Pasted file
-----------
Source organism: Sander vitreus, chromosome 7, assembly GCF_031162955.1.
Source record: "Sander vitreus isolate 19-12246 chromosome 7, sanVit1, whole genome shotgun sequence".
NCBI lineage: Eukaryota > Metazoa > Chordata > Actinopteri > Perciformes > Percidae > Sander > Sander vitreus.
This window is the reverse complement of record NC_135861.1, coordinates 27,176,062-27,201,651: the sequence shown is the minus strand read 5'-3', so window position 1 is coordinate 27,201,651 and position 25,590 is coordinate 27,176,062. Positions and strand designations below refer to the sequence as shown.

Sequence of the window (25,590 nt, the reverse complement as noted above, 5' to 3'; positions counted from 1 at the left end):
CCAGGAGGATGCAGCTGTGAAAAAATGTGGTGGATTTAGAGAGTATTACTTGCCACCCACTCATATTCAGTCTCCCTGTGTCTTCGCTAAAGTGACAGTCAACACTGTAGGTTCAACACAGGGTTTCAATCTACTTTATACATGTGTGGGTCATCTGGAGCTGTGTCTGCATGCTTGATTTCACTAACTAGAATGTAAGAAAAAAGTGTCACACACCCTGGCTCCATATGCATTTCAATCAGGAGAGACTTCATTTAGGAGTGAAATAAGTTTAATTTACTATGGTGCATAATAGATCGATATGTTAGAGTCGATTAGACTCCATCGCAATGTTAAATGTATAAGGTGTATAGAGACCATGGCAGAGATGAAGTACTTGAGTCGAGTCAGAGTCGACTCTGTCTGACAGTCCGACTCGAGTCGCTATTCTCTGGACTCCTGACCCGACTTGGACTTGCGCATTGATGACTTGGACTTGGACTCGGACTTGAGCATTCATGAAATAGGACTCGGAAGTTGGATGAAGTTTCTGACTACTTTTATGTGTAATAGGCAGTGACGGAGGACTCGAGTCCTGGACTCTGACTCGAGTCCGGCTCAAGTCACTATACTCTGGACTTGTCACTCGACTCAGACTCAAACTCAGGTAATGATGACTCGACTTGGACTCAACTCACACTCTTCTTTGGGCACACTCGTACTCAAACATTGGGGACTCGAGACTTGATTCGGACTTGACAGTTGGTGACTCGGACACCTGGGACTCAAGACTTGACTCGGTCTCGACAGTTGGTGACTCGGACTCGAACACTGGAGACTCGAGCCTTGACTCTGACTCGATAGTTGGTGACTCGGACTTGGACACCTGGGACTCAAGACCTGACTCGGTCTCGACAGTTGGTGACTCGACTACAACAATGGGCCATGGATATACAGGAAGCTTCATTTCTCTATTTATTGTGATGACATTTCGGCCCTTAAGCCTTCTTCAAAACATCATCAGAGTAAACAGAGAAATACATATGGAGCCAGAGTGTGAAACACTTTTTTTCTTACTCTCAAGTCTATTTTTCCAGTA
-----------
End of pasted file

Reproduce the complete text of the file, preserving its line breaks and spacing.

Source organism: Sander vitreus, chromosome 7, assembly GCF_031162955.1.
Source record: "Sander vitreus isolate 19-12246 chromosome 7, sanVit1, whole genome shotgun sequence".
NCBI lineage: Eukaryota > Metazoa > Chordata > Actinopteri > Perciformes > Percidae > Sander > Sander vitreus.
This window is the reverse complement of record NC_135861.1, coordinates 27,176,062-27,201,651: the sequence shown is the minus strand read 5'-3', so window position 1 is coordinate 27,201,651 and position 25,590 is coordinate 27,176,062. Positions and strand designations below refer to the sequence as shown.

Sequence of the window (25,590 nt, the reverse complement as noted above, 5' to 3'; positions counted from 1 at the left end):
CCAGGAGGATGCAGCTGTGAAAAAATGTGGTGGATTTAGAGAGTATTACTTGCCACCCACTCATATTCAGTCTCCCTGTGTCTTCGCTAAAGTGACAGTCAACACTGTAGGTTCAACACAGGGTTTCAATCTACTTTATACATGTGTGGGTCATCTGGAGCTGTGTCTGCATGCTTGATTTCACTAACTAGAATGTAAGAAAAAAGTGTCACACACCCTGGCTCCATATGCATTTCAATCAGGAGAGACTTCATTTAGGAGTGAAATAAGTTTAATTTACTATGGTGCATAATAGATCGATATGTTAGAGTCGATTAGACTCCATCGCAATGTTAAATGTATAAGGTGTATAGAGACCATGGCAGAGATGAAGTACTTGAGTCGAGTCAGAGTCGACTCTGTCTGACAGTCCGACTCGAGTCGCTATTCTCTGGACTCCTGACCCGACTTGGACTTGCGCATTGATGACTTGGACTTGGACTCGGACTTGAGCATTCATGAAATAGGACTCGGAAGTTGGATGAAGTTTCTGACTACTTTTATGTGTAATAGGCAGTGACGGAGGACTCGAGTCCTGGACTCTGACTCGAGTCCGGCTCAAGTCACTATACTCTGGACTTGTCACTCGACTCAGACTCAAACTCAGGTAATGATGACTCGACTTGGACTCAACTCACACTCTTCTTTGGGCACACTCGTACTCAAACATTGGGGACTCGAGACTTGATTCGGACTTGACAGTTGGTGACTCGGACACCTGGGACTCAAGACTTGACTCGGTCTCGACAGTTGGTGACTCGGACTCGAACACTGGAGACTCGAGCCTTGACTCTGACTCGATAGTTGGTGACTCGGACTTGGACACCTGGGACTCAAGACCTGACTCGGTCTCGACAGTTGGTGACTCGACTACAACAATGGGCCATGGATATACAGGAAGCTTCATTTCTCTATTTATTGTGATGACATTTCGGCCCTTAAGCCTTCTTCAAAACATCATCAGAGTAAACAGAGAAATACATATGGAGCCAGAGTGTGAAACACTTTTTTTCTTACTCTCAAGTCTATTTTTCCAGTA